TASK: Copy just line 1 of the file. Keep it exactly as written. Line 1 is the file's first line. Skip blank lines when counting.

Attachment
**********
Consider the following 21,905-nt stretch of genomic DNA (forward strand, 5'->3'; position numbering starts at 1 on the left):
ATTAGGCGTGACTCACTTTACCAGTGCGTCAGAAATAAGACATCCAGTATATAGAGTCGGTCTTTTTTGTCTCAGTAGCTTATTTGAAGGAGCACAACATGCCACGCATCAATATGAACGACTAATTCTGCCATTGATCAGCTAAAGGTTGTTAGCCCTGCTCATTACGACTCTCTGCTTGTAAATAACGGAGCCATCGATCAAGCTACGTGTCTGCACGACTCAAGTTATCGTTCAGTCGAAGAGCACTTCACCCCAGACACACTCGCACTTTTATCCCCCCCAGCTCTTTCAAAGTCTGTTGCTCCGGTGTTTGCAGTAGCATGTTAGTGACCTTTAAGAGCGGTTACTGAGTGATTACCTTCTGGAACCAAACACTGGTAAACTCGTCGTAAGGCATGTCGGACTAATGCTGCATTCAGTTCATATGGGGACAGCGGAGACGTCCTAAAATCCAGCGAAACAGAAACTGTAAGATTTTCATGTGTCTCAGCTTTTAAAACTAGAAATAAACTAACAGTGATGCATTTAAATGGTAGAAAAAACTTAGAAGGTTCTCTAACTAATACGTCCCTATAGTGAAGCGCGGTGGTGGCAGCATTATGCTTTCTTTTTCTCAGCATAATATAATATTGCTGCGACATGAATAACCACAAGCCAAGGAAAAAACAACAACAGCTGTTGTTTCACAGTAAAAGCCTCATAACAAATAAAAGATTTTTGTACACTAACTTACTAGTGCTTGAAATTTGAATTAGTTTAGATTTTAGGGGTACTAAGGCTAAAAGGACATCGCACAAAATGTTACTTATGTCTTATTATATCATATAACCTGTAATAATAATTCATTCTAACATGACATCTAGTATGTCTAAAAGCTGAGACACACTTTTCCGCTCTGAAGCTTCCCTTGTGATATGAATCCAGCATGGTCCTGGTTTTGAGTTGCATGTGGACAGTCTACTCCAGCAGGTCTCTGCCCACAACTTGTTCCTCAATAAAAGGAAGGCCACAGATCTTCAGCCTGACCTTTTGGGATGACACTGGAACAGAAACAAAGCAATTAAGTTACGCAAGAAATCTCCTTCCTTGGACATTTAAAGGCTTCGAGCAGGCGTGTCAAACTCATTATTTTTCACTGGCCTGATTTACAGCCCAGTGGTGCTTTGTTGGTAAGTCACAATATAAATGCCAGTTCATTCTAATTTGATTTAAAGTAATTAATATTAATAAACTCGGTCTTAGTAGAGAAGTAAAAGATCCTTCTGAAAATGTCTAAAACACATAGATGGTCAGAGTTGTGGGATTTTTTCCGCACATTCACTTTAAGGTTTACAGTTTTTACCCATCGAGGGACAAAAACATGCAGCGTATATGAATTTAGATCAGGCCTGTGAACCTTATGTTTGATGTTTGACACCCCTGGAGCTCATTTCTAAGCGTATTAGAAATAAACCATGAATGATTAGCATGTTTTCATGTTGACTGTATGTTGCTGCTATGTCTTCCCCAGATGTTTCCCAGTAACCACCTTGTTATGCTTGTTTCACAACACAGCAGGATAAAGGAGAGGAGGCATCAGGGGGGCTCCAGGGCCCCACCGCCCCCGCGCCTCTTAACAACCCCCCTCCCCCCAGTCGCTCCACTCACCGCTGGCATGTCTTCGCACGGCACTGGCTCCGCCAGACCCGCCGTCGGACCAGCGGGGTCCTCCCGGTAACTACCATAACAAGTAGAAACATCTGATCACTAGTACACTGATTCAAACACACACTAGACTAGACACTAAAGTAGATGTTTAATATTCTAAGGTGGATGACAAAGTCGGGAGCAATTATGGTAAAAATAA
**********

Consider the following 21,905-nt stretch of genomic DNA (forward strand, 5'->3'; position numbering starts at 1 on the left):